TV Review

Apparently the Broadcasting Standards Council is worried about the humiliation visited on the participants in programmes such as Beadle's About (Sat ITV). What about the humiliation for the viewers, I say, those poor unfortunates who find that they have sat all the way through one of these insults to the brain, or, even worse, felt their lips twitch into a rictus of involuntary amusement? Reader, I am such a man, and my shame is fresh upon me. If we still had any malarial colonies, I would already be on my way to an up-river trading station to sweat my conscience for 20 years. But in the absence of such cauterising opportunity, confession will have to do. It happened during the practical joke in which six middle- managers found themselves on a training course. "You know how elephants sometimes go along holding on to the trunk of the elephant in front of them?" asked the trainer innocently, a question which was naturally a prelude to the men crawling round the floor pretending to be circus jumbos. No gullibility was involved here - the activity was positively humdrum by the standards of some real management courses - so one was laughing at the image, not the men involved. But I still felt ashamed when the smile was wiped off my face by the reappearance of the bearded beach-toy himself, rocking gently on his weighted base and smirking to the autocue.

There is nothing right about Beadle's About, from its bullying implication that you are a poor sport if you don't connive in your own embarrassment to the innocent humility of the targets selected. The Friday Night Armistice (BBC2), which knows how to wield a practical joke properly, selects people with power or fame for its mischief, and even then it occasionally falls flat, exposing nothing but the less-than-heinous fact that MPs can be long-suffering with importunate strangers. When they get it right it is because vanity or ambition has been used to lure the fly into the web. On Beadle's About, by contrast, the victims were proved guilty of being, respectively, conscientious employees; a courteous shop assistant and principled enough to walk away from a job that involved cheating people.

That last hoax involved a restau-rant which was feeding dog food to customers who had paid for goulash. Exactly the same nutritional principle can be seen at work in Man O' Man (ITV), a series which makes Beadle's About look like a Newsnight debate on budget deficits. It is so dispiritingly tasteless, in fact, that it has even defeated the undiscriminating appetite of the Saturday tea-time audience and has been shifted out of its original slot - a richly deserved humiliation. What happens in Man O'Man is almost too embarrassing to recount - in fact I had to put my head between my legs a couple of times while watching it before the nausea passed and I could grip a pen again. Ten young men line up to compete for the affections of a huge hen-party; they perform a series of tasks, and after each round losers are pushed into a swimming pool - after a bit of tediously elongated bump'n'grind by the resident hostesses (the show is an equal-opportunity humiliator). Their physical and mental defects are then raucously discussed by the audience, delivered from charity by the bumptiousness of the competitors and, one assumes, huge quantities of free alcohol. Chris Tarrant wanders around sucking up to the crowd's sense of its own naughtiness ("hurk, hurk - what are you lot like!") and occasionally attempting to lift the tone. He might as well try and raise the Titanic with a fishing rod.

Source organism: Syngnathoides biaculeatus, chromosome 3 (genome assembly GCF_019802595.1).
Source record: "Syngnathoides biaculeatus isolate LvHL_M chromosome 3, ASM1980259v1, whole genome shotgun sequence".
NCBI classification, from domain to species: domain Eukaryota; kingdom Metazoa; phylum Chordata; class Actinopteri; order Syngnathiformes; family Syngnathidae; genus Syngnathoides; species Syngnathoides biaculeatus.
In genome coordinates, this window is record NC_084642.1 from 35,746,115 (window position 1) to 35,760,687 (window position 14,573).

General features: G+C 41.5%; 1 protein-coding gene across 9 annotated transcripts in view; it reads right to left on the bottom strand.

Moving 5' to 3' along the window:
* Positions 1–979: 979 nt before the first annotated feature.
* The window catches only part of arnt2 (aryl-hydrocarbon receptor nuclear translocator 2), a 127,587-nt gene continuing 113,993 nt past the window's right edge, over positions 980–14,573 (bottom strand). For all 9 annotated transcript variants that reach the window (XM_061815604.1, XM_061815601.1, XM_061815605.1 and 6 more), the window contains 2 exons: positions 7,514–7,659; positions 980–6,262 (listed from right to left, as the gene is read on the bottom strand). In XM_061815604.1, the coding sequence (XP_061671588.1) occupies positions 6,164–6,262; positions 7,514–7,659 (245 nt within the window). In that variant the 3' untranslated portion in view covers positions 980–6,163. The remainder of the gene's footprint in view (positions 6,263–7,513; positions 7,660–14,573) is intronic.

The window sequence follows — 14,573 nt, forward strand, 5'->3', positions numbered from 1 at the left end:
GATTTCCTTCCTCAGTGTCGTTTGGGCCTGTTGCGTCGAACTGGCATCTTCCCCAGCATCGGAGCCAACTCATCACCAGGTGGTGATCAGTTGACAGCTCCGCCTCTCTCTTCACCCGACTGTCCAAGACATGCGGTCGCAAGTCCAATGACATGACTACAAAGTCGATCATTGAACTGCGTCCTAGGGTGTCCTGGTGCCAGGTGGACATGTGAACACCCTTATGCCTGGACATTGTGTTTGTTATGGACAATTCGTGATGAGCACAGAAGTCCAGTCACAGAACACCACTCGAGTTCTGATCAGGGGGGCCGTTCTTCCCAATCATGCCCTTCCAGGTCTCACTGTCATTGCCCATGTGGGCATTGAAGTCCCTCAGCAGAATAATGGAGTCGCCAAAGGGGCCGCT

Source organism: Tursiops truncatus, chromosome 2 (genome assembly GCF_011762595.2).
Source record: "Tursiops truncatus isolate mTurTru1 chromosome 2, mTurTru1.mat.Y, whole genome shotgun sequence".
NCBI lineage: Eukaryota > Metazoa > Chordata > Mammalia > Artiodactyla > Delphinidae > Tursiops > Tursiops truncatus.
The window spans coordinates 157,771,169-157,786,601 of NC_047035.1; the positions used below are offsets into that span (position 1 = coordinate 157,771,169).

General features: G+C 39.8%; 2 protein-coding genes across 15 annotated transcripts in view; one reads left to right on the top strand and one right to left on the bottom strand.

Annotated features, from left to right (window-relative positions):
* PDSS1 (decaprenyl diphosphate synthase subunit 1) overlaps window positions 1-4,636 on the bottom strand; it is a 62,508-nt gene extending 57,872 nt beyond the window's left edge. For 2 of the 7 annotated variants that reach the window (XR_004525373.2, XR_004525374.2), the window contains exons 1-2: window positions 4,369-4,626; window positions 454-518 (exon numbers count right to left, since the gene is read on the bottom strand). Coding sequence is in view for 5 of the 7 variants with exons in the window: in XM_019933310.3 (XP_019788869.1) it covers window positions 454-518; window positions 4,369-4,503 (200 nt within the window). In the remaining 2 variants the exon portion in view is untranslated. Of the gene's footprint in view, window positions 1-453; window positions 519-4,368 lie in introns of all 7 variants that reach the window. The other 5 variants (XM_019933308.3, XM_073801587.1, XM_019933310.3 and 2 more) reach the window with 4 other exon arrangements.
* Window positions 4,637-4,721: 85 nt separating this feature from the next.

"Nice use of the iambic pentameter, I thought," he said after one contestant had read out an excruciating self-penned poem. The studio audience sniffed the line for double-entendres and fell back in silent bemusement. You should watch it, if only to see how low television can sink - but spread yourselves out a bit if you do. The last thing I'd want to do is perk up the ratings.

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